During OTM’s Intensive last June, I met 40 amazing yogis, teachers and “activists” (i.e. cause-inspired, nonprofit and social workers) devoted to looking at themselves in order to serve others.

To begin our week together, we practiced deep self-inquiry through Chakra Vinyasa sequences, Yoga Nidra, Somatic Therapy exercises, group sharing and more.  We learned how to hold space for, listen to and support each other.  We discovered that after unearthing what breaks our heart, exploring trauma triggers, exposing false beliefs and identifying chronic pain, we could strengthen and align our healthy selves with a true Seva purpose vs. being triggered by others’ traumas.

Mid-week, we moved from self- to other-focus with discussion and practice of collaboration, consensus process, non-violent communication and power models (i.e. inclusion, shared power and empowerment vs. having power over or being under power).  In our assumptions exercise we honestly exposed limited perceptions of each other; and in our “Circle of Truth,” we humbly learned how to expand our understanding of all.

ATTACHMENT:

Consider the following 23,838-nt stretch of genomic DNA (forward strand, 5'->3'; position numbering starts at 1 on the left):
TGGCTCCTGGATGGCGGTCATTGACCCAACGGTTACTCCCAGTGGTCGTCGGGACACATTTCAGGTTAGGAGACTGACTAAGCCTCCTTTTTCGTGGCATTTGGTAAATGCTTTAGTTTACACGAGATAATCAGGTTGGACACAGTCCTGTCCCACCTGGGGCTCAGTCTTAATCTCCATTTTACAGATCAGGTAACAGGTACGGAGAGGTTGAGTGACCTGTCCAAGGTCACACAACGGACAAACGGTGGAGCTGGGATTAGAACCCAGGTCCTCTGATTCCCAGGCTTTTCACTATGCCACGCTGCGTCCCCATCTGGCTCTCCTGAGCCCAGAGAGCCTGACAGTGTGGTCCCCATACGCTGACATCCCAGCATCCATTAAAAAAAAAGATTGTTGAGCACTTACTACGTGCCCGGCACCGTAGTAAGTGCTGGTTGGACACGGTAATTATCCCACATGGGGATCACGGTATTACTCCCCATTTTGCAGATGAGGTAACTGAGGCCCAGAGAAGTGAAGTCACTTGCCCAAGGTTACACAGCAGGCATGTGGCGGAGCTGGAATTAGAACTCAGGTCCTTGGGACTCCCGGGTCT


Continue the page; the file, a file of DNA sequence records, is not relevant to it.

To wrap up the workshop, OTM staff Kerri Kelly and Claire Williams introduced the Yoga In Action initiatives, focusing on activating our newly fortified purpose and mission statements within our local yoga communities.  I felt lucky to live in the amazingly proactive city of DC, where “yoga activism” is energized and thriving.

For me personally, three moments from the Intensive stand out:

  • An emotional breakthrough during Seane’s Chakra Asana practice liberated me from years of paralyzing resentment, and enabled me to forgive and move on in a major area of my life.
  • In Suzanne’s “What Breaks Your Heart” sharing circle, I discovered my inner resources (Pranayama and eye contact) for speaking my truth (“What breaks my heart is the pain of the child who knows no other way than pain.”) from a place of clarity and conviction instead of imbalanced emotion.